In July, Mumia's legal team filed a petition to suspend legal proceedings in federal court in order to pursue new legal challenges in the state court.
Mumia has not gotten any favorable rulings in federal court. There, Judge Yohn has already ruled that Beverly's confession is inadmissible, citing the Anti-Terrorism and Effective Death Penalty Act signed into law by Bill Clinton in 1996. The act, among other things, sets a time limit of one year for death row inmates to present new evidence.
Yohn's chilling decision also cited the infamous 1993 Herrera decision that proof of innocence is no bar for execution.
In addition, according to Clinton's 1996 Anti-Terrorism and Effective Death Penalty Act, a decision for execution in Yohn's court will be Mumia's final legal appeal.
Faced with this situation, Mumia's legal team saw the need to attempt a hearing with the new evidence in state court. Yet the arguments and statements of both Judge Dembe and Judge Yohn, along with those of Judge Sabo before them, show that an American court of law is no place for evidence proving Mumia's innocence.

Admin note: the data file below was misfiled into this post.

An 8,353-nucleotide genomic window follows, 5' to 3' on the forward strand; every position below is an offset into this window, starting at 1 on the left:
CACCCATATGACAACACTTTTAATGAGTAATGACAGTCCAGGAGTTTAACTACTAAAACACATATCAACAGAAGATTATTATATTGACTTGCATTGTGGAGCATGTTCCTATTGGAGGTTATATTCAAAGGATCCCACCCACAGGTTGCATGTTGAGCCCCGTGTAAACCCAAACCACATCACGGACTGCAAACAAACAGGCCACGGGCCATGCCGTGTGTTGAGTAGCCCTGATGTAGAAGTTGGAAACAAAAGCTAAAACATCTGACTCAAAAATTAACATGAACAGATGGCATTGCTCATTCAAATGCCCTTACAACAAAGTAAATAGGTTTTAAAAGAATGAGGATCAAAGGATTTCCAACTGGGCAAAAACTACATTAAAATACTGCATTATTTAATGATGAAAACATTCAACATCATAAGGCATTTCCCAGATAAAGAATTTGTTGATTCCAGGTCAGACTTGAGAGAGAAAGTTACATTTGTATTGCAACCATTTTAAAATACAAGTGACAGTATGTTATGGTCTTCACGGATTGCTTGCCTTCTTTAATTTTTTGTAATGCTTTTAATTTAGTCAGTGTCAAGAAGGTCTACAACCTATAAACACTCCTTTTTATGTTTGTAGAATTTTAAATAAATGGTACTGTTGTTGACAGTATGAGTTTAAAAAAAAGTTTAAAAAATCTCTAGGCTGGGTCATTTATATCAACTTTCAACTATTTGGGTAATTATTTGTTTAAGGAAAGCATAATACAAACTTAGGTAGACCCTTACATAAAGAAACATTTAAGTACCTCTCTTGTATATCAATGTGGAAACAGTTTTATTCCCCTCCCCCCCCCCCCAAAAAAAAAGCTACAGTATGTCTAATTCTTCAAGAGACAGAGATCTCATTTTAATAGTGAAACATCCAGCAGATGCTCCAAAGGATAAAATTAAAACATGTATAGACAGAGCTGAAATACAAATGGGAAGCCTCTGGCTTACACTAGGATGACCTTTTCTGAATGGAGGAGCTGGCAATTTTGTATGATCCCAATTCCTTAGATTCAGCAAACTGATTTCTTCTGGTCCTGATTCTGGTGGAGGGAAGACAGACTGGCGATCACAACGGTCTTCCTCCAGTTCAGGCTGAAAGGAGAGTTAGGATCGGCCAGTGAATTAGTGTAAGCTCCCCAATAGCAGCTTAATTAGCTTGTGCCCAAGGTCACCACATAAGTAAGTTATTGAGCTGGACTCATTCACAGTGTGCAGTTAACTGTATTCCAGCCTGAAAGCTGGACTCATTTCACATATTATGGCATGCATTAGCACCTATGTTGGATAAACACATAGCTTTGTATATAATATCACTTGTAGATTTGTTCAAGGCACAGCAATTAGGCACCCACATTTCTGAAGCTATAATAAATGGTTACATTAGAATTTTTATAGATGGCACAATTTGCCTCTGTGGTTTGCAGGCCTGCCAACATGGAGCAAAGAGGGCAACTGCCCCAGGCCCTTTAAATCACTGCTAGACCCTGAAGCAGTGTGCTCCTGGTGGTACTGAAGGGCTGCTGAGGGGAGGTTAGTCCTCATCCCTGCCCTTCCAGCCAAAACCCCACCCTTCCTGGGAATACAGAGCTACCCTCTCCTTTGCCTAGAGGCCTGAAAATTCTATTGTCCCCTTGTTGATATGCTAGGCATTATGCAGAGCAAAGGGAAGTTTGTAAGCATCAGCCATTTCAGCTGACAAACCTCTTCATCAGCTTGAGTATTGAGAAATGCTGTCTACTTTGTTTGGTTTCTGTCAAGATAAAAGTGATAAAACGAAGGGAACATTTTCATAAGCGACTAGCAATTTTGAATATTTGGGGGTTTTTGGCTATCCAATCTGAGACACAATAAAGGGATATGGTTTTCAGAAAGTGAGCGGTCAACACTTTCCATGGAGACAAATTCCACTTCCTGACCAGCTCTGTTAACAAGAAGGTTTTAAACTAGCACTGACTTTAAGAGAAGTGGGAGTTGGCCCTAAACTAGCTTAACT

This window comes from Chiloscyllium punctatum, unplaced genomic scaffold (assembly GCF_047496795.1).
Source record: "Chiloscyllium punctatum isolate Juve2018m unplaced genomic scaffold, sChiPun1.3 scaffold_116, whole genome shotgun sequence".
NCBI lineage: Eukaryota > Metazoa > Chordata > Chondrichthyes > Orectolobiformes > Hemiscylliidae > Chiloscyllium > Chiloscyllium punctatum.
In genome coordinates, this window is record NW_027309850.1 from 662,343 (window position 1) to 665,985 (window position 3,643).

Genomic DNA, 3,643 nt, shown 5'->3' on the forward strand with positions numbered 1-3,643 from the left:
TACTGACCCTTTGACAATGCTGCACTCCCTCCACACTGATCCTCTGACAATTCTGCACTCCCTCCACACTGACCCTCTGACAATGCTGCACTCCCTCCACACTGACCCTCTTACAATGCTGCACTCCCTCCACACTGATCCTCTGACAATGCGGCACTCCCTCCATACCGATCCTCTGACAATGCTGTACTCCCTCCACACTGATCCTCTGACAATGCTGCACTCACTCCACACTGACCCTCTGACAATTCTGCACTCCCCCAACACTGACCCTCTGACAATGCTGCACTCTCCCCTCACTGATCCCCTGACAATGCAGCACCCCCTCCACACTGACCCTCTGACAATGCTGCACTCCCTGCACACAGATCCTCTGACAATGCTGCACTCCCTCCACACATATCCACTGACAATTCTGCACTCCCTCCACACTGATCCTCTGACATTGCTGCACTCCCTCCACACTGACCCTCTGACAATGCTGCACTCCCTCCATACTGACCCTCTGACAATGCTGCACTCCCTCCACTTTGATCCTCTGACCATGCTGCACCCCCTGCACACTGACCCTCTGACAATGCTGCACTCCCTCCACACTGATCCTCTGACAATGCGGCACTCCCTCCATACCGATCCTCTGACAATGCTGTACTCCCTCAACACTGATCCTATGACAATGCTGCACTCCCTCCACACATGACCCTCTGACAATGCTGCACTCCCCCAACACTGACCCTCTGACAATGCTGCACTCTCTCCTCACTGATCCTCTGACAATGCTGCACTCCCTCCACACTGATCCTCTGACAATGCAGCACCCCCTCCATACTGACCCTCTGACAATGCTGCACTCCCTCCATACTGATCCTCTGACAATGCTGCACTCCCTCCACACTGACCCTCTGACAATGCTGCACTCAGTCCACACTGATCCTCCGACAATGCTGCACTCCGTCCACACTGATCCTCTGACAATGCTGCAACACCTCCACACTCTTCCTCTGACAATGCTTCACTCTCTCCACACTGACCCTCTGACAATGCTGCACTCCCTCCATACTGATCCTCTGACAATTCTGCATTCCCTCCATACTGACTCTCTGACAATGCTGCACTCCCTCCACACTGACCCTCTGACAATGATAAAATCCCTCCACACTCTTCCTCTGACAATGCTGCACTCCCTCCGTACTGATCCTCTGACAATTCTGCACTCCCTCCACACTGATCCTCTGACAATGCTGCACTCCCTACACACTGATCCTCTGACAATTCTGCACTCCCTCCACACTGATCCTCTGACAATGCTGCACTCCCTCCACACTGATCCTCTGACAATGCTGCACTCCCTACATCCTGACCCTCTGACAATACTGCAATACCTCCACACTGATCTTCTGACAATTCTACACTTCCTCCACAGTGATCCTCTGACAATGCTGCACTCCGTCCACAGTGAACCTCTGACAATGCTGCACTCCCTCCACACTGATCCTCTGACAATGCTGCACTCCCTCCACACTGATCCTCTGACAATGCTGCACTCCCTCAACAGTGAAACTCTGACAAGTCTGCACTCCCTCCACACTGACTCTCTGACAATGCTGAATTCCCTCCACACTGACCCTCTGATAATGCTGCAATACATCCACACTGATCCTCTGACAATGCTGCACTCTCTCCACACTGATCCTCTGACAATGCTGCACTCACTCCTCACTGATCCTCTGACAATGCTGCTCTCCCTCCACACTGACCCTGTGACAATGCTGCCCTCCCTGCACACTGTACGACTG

Judge Sabo presided over Mumia's original frame-up trial, but he didn't just do that. He came out of retirement to rule against Mumia at subsequent appeal hearings on whether Mumia got a fair trial. At these hearings Sabo ruled that Sabo had not violated Mumia's legal rights by denying him legal representation of his choice and denying him the right to attend his own trial.
Judge Sabo ruled against the admissibility of the testimony of a key eyewitness in the original trial, Veronica Jones, who stated that she was coerced through threats from the police into giving false testimony against Mumia in the original trial. Jones was a prostitute who says police threatened her with prison on warrants and of taking her children away if she didn't say what the police wanted. This testimony was important evidence of the fact that a frame-up had taken place. Yet Sabo did not allow a new trial based on this information or any of the other evidence brought forward.
Mumia has sat for the past 20 years on death row, removed from his family. Yet he now stands out as an uncompromising voice for the oppressed and exploited. Many have called him the voice of the voiceless. We need Mumia, we need him alive and we need him free. Yet all of the evidence shows that Mumia won't get justice in America's capitalist courts unless we turn up the heat.